Important contributions to the study of medieval Jewish education include those of S. Assaf,13 S. Goitein's early studies culminating in his magisterial book A Mediterranean Society,14 and more recently I. Marcus15 and E. Karnafogel.16 The Second Temple period that precedes the Talmudic age still awaits a comprehensive work, but in the meantime, suggestive work has been done by E. Bickerman17 and M. Hengel18 on the Greco-Roman context of Second Temple Judaism. Most noteworthy is A. Mendelson's work on Philo and secular education.19 Excellent comparative work can be found in H. Gregory Snyder's Teachers and Texts in the Ancient World,20 bringing together material from the philosophical schools, Qumran, Christians, and more. His findings concerning the role of the text in the various schools and traditions are illuminating and shed light on the rabbinic materials treated here. Moreover, recent attention has put a spotlight on the orality of rabbinic culture. Significant contributions have been made by M. Jaffee21 and Y. Elman;22 most recently, the noted Talmudic scholar Y. Sussman23 authored a definitive 175-page article proving, once and for all, the orality of rabbinic literature. This trend was anticipated forty-five years ago by B. Gerhardsson's important volume, Memory and Manuscript: Oral and Written Transmission in Rabbinic Judaism.24

The final important contribution to the study of Jewish education in late antiquity is C. Hezser's study Jewish Literacy in Late Antiquity.25 Hezser devotes a long chapter to education, reviewing some of the prominent sources and literature. Her most significant contribution has been a complete (p.126) integration of the most recent studies in Greco-Roman education and literacy, and most of all sharp attention to the scant physical evidence and archaeological remains available for Jewish schooling. She has also appended an exhaustive bibliography.

This small but rich library of scholarly attention to the topic of Jewish education in late antiquity has served us well in the previous pages. Two aspects of our study distinguish it from our predecessors. First are the great strides made in the critical study of rabbinic sources. Second is the focus of our research on the ideals of education as the sources present them in those passages where a concerted effort was made to consider the ideals of learning and education. What were the salient features and goals of ancient learning as they are expressed in these mini-tractates on learning? It is to that task that we devoted this volume.


(1.) Wilhelm Bacher, “Das altjüdische Schulwesen.” The essay appeared in Jahrbuch für Jüdische Geschichte und Literatur 6 (1903): 48–81.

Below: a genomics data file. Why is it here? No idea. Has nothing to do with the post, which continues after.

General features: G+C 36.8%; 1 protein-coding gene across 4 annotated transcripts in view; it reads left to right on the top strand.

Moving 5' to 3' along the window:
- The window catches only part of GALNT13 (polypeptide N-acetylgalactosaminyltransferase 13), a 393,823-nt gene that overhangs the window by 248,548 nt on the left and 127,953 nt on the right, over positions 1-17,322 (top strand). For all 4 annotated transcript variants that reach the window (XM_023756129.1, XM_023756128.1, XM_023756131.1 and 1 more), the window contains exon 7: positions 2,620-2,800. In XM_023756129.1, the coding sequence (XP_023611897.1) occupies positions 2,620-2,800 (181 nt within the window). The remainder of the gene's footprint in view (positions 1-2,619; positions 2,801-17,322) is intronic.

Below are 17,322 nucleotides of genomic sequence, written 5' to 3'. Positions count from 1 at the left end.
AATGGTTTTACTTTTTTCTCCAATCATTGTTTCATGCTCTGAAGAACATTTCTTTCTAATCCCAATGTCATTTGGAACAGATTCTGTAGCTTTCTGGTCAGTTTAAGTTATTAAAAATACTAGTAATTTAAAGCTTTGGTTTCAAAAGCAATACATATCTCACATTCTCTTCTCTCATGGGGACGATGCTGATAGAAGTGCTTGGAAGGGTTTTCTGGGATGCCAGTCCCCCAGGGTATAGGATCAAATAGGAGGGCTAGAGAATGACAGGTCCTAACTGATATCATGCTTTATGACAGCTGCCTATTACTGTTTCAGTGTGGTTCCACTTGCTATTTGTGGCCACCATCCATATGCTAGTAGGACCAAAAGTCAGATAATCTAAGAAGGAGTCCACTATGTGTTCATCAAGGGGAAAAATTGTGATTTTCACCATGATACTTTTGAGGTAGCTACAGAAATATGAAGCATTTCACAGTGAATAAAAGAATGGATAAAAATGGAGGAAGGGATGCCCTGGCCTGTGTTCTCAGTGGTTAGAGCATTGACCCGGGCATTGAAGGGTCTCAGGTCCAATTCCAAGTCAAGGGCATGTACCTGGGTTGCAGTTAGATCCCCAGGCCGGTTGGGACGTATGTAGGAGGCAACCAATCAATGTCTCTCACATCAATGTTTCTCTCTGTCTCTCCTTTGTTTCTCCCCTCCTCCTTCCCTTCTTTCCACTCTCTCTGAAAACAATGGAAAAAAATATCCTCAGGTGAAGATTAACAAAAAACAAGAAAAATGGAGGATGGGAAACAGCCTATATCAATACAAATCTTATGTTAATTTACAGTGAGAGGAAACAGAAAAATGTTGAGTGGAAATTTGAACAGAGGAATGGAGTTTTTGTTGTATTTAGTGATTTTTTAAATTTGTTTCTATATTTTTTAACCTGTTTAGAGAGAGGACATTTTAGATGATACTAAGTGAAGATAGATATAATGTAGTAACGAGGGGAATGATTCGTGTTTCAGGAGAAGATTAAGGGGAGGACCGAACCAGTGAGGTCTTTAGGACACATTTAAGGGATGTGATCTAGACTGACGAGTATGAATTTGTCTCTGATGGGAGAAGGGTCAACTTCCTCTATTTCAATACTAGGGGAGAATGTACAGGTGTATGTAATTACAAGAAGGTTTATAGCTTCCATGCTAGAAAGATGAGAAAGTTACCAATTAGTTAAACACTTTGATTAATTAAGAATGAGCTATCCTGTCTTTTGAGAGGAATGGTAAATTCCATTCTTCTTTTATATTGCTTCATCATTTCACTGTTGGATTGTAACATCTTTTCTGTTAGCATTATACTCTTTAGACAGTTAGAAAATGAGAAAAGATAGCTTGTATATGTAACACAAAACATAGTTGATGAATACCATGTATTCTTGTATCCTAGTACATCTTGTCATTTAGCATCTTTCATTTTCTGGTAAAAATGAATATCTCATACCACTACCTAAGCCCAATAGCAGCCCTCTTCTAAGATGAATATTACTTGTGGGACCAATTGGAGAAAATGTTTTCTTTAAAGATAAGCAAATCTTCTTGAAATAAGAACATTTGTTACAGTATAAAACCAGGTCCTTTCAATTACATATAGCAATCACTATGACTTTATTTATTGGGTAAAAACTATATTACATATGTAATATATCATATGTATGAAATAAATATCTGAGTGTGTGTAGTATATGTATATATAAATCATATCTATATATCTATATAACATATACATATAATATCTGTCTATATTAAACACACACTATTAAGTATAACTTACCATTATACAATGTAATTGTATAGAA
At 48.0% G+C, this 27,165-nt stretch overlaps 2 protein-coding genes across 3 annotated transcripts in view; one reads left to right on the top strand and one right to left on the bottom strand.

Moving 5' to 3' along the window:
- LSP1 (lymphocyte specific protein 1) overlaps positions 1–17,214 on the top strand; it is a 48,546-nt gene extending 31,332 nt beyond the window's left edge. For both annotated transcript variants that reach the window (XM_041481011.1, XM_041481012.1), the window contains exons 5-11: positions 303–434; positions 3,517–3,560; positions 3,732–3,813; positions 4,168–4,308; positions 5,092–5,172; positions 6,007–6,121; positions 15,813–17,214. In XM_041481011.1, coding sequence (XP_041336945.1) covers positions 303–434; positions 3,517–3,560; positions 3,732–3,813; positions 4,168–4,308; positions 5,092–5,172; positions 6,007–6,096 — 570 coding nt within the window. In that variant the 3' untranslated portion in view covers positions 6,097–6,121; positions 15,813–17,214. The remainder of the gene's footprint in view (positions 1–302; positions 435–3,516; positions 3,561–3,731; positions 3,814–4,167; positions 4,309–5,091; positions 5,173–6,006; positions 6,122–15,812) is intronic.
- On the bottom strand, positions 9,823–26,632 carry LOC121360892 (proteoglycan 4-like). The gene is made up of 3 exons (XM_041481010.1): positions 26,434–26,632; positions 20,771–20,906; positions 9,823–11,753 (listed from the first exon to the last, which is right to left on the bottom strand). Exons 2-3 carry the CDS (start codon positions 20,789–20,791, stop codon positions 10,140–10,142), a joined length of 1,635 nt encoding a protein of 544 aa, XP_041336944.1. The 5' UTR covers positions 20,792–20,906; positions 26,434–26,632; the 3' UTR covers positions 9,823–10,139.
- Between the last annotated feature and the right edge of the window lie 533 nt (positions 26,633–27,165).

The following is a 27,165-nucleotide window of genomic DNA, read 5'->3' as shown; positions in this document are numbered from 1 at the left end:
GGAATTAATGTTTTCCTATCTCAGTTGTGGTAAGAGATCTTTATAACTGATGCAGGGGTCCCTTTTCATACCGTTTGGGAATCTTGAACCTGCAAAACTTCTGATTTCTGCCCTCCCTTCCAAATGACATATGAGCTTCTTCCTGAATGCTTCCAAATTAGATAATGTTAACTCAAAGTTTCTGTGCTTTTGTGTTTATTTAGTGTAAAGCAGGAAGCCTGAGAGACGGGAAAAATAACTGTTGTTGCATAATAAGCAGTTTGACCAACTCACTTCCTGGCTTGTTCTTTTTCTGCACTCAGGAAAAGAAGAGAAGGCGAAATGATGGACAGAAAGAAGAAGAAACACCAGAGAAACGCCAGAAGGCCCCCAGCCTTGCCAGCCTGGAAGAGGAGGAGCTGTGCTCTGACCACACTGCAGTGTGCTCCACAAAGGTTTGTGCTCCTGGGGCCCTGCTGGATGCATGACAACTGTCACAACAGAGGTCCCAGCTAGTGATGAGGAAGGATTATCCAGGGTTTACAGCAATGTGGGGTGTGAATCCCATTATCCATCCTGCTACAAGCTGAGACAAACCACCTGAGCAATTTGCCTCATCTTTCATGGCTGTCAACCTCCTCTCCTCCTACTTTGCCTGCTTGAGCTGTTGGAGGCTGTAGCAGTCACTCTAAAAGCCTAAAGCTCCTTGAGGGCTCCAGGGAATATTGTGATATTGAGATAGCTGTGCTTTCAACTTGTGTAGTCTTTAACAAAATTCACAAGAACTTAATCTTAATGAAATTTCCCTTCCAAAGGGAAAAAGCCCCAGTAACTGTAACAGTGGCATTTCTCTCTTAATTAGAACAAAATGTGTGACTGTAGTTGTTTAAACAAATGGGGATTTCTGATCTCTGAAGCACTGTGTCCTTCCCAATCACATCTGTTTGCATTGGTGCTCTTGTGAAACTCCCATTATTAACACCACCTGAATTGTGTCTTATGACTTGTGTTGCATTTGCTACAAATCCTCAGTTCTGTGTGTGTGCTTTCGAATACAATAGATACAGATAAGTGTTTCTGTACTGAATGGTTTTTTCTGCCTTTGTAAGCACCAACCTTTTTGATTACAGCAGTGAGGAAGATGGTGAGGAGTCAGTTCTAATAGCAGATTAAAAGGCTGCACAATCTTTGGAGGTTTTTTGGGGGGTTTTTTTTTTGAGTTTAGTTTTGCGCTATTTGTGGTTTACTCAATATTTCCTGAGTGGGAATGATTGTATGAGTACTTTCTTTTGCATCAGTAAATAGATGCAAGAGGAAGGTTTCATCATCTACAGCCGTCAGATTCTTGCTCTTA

(2.) M. D. Herr, “Synagogues and Theatres (Sermons and Satiric Plays)” [in Hebrew], in S. Elizur et al., eds., Knesset Ezra: Literature and Life in the Synagogue (Jerusalem: Yad Izhak Ben-Zvi, 1994), 118, rightly concludes his essay with the prayer of R. Nechuniah ben Hakaneh as explained in pBerachot 4, 2, 7d, where the sage gives thanks that his portion is among those who sit in the beit midrash and beit knesset and is not among those who sit in theaters and circuses. Herr's interpretation of the parallel phenomenon of political satire in theater and midrash alike is thought- provoking, though I am not in agreement with his interpretation of the key source of Yosi Meonaya. Recent trends in historical scholarship are skeptical of the extent to which the rabbis had impact on the masses. See, for example, Seth (p.165) Schwartz, Imperialism and Jewish Society 200 B.C.E–640 C.E. (Princeton: Princeton University Press, 2001), 238–239.

(3.) Bacher, “Das altjüdische Schulwesen,” 54: “der Geburtstag des altjüdischen Schulweis betrachtet warden.”

(4.) Ibid., 56.

(5.) N. Morris, The Jewish School (London: Eyre and Spotteswoode, 1937), 170.

(6.) N. Drazin, History of Education from 515 B.C.E. to 220 C.E. (Baltimore: Johns Hopkins Press, 1940). Drazin is a bit more expansive in detailing some of the contents of Jewish learning and is highly critical of Morris's view that writing was not taught in the elementary school (p. 85); E. Ebner, Elementary Education in Ancient Israel during the Tannaitic Period 10–220 C.E. (New York: Bloch, 1956), presents what he says is “a greater array of source material than has hitherto been presented. This is of particular importance, since the information we possess is altogether scant and of a fragmentary nature” (p. 5).

(7.) T. Morgan, Literate Education in the Hellenistic and Roman Worlds (New York: Cambridge University Press, 1998), 32.

(8.) In S. Safrai and M. Stern, eds., Compendia Rearum Iudaicarum ad Novum Testamentum: The Jewish People in the First Century (Philadelphia: Fortress Press, 1974), 945–970.

(9.) D. Goodblatt, Rabbinic Instruction in Sasanian Babylonia (Leiden: Brill, 1975).

(10.) I. Gafni, The Jews of Babylonia in the Talmudic Era: A Social and Cultural History [in Hebrew] (Jerusalem: Merkaz Zalman Shazar, 1990), 177–236.

(11.) H. Z. Dimtrovsky, ed., Exploring the Talmud (New York: Ktav, 1976.

(12.) Three essays were reprinted in Dimitrovsky, Exploring the Talmud: “Educational Institutions and Problems during the Talmudic Age,” 343–356 (originally printed in Hebrew Union College Annual 37 [1966]: 107–120); “The Relationship between Master and Disciple,” 202–225; and “The Change from a Standing Position to a Sitting Posture by Students after the Death of Rabban Gamliel,” 277–289. See also “The Development of the Jewish Elementary and Secondary School System during the Talmudic Age,” in Studies in Jewish Education 3 (Jerusalem: Magnes Press, 1988), 290–301. The first essay mentioned in this note has a more detailed philological analysis of the word ulpana; the second and fourth essays are shorter versions of his Hebrew book.

(13.) S. Assaf, Meqorot Letoledot Hachinuch BeYisrael, republished and updated by S. Glick (Jerusalem: JTS Press, 2006).

(14.) S. Goitein, A Mediterranean Society, vol. 2 (Berkeley: University of California Press, 1972).

(15.) I. Marcus, Rituals of Childhood: Jewish Culture and Acculturation in Medieval Europe (New Haven, Conn.: Yale University Press, 1996).

(16.) E. Karnafogel, Jewish Education and Society in the High Middle Ages (Detroit: Wayne State University Press, 1992).

(17.) E. Bickerman, Jews in the Greek Age (Cambridge, Mass.: Harvard University Press, 1988).

(18.) M. Hengel, Judaism and Hellenism (London: SCM Press, 1974).

(p.166) (19.) A. Mendelson, Secular Education in Philo of Alexandria, Monographs of the Hebrew Union College 7 (Cincinnati: Hebrew Union College Press, 1982).

(20.) H. Gregory Snyder, Teachers and Texts in the Ancient World (London: Routledge, 2000).

(21.) M. Jaffee, Torah in the Mouth: Writing and Oral Tradition in Palestinian Judaism 200 BCE–400 CE (Oxford: Oxford University Press, 2001).

(22.) Y. Elman, ed., Transmitting Jewish Traditions: Orality, Textuality, and Cultural Diffusion (New York: Yale University Press, 2000).

(23.) Y. Sussman, “Torah Shebeal Peh: Peshuta Kemashmaa…,” in Y. Sussman and D. Rosenthal, eds., Mehqerei Talmud III: Talmudic Studies Dedicated to the Memory of Professor Ephraim E. Urbach (Jerusalem: Magnes Press, 2005), 209–384.

(24.) Reprinted with a foreword by J. Neusner along with another work of B. Gerhardsson's, Tradition and Transmission in Early Christianity (Grand Rapids: Eerdmans, 1998).

(25.) C. Hezser, Jewish Literacy in Late Antiquity (Tübingen: Mohr Siebeck, 2001).